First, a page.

What’s the Difference Between a Funeral and Memorial Service?

The terms “funeral” and “memorial service” oftentimes are used interchangeably as if they are synonymous. Although a funeral and memorial service do have many attributes in common, they actually are different types of memorial events. Through this article, you are provided with some thoughts on the different between a funeral and memorial service.

Overview of a Funeral

A funeral is a ceremony that is connected to the burial, cremation, or other type of internment of a corpse. As a consequence, a funeral contemplates the presence of the deceased individual’s body in some form at this type of service. Indeed, in nearly all instances of a funeral, the deceased person’s remains are present.

Funerals connected to a particular religious practice oftentimes include an element of a service that provides some sort of final disposition of the remains. The final disposition essentially is the blessing of the body itself before its final internment or disposition.

There are exceptions to this general practice in cases in which the remains of a deceased person are not available for one reason or another. For example, in the aftermath of a catastrophic aircraft accident, a person’s remains may not longer be available for presentation at a funeral. Thus, a funeral service may proceed in the absence of the deceased individual’s body.

Typically, a funeral is held within a relatively short period of time from the death of the individual being memorialized through this type of service. In some religious practices, a funeral is required to be conducted in short speed, including before sunset the day following death.

Funerals tend to be services that are notably ritualistic. This certainly holds true when a funeral is a religious observance. With that noted, there are more secular funerals that also have what fairly can be called a ritualistic flair. For example, if a funeral home is overseeing a funeral for a person who is not religious, the director of the service nonetheless is likely to incorporate certain elements that commonly are used in similar types of services.

Finally, a funeral nearly always has a primary officiant, a person who oversees the conduct of the service. A funeral officiant typically is a religious leader or a funeral director.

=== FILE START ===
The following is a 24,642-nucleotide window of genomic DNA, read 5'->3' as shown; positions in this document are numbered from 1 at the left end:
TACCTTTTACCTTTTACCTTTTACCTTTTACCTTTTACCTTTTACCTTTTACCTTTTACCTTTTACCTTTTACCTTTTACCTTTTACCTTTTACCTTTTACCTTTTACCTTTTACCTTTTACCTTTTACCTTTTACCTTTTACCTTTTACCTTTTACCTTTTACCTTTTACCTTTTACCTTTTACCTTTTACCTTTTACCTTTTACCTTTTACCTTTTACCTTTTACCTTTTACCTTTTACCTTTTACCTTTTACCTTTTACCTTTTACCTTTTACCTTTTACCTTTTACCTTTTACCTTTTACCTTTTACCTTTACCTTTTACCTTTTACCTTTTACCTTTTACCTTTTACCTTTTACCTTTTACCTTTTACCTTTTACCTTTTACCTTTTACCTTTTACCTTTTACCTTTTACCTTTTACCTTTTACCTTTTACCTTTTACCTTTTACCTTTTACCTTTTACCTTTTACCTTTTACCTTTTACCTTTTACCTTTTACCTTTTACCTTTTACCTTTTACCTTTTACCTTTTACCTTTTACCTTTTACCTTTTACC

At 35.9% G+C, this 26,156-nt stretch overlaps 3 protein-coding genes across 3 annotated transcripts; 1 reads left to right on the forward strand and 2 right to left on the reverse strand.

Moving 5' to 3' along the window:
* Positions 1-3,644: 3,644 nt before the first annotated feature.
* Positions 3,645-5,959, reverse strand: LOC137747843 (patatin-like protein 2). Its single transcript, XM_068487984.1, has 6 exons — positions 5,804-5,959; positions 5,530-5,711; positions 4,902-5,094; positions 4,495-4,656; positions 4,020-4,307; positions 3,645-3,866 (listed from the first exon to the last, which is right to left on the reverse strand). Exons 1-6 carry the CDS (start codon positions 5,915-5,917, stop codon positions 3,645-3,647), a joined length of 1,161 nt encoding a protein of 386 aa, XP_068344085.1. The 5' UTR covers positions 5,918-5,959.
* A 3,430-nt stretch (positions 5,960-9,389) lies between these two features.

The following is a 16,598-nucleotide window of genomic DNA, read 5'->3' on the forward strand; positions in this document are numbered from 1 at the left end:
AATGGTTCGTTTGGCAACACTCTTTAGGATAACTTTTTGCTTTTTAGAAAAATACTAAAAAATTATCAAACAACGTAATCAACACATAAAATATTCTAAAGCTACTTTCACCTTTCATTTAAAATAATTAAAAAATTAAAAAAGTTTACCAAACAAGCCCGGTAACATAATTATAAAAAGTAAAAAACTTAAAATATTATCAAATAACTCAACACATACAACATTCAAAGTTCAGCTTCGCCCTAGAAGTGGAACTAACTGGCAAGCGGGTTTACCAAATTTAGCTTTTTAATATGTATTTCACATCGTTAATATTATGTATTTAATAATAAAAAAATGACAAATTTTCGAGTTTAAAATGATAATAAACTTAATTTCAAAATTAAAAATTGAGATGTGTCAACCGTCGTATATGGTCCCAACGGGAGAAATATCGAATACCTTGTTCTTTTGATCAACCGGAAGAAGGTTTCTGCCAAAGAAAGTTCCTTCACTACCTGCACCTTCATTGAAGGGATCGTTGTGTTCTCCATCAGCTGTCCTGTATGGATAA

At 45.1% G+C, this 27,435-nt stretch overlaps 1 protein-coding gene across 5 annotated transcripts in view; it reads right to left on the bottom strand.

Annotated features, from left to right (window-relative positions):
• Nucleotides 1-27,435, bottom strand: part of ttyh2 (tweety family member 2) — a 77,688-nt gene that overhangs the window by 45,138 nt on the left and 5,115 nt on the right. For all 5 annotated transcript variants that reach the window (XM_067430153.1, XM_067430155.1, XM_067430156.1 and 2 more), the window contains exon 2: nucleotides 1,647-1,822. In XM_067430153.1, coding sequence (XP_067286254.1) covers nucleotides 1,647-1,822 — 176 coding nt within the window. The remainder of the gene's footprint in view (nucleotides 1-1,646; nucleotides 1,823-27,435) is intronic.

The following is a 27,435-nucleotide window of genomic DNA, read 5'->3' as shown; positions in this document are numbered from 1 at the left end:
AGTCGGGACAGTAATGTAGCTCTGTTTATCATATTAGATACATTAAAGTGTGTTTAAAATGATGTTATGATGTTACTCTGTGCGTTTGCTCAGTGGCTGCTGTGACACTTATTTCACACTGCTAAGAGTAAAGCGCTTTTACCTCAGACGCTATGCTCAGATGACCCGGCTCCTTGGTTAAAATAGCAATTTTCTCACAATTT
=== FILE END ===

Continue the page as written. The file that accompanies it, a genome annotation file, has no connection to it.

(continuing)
Overview of Memorial Service

As mentioned previously, there are some similarities between a memorial service and a funeral. Nonetheless, there are a number of differences between the two types of gatherings.

The most significant different between a funeral and memorial service involves the presence of a deceased individual’s remains. Although the deceased person’s remains are nearly always present at a funeral (with the caveat noted a short time ago), such is not the case with a memorial service. The remains of the deceased are not present at a memorial service.

The time frame in which a memorial service is conducted is expansive. Unlike the timing of a funeral, a memorial service literally can be held at any time. There are instances in which a memorial service is held in close proximity to the date a person died, more often than not a memorial service is conducted a more considerable period of time following an individual’s passing. 

In addition to the timing of a memorial service, when contrasted with a funeral there exists greater flexibility as to the location of a memorial service. While funerals tend to be conducted at funeral homes or in houses of worship, memorial services are held in a myriad of locations. These do include funeral homes and houses of worships but also other venues like event centers, homes, and even a public accommodation like a restaurant or bar. A memorial service might be held at a gravesite some time after a person died and was interned.

A memorial service does not necessarily have an officiant as is the case with a funeral. A memorial service oftentimes has someone in the role of what essentially is a master of ceremonies. This very well may be a friend or family member who oversees the flow of the memorial service. If the deceased individual was part of a religion, a representative of that faith (like a pastor or rabbi) might be included in the memorial service to provide a prayer or a similar reflection.

Two Services: A Funeral and a Memorial Service

There are instances when it makes sense to have both a more traditional funeral and a memorial service for a deceased person. For example, a funeral can be held shortly after an individual’s death for an individual’s family and closest friends. At a later date a memorial service can be held for a broader group of people. Another situation in which a dual set of services is appropriate is when a funeral is held in a person’s community at the time of death and another in his or her hometown when he or she still has family and friends in that locale.

Graveside Committal

A final type of service that is fairly widely utilized is a gravesite committal. As the name suggests, this a service conducted at the gravesite, typically at the time the deceased individual is to be interned. A gravesite committal oftentimes is a fairly short service that typically includes a representative of a church, synagogue, or mosque who presents prayers and oversees other rituals associated with death and final internment.

Even if you are during the early years of your adult life you should consider taking the time to set out in writing what you would like to see done in the way of a funeral or memorial service at the time of your own passing. By taking this step you’re better ensured that your funeral or memorial service issues are carried out. You also lessen the burden on your loved ones by making these decisions before you die. You save them the stress of trying to figure out what type of funeral or memorial service you would favor.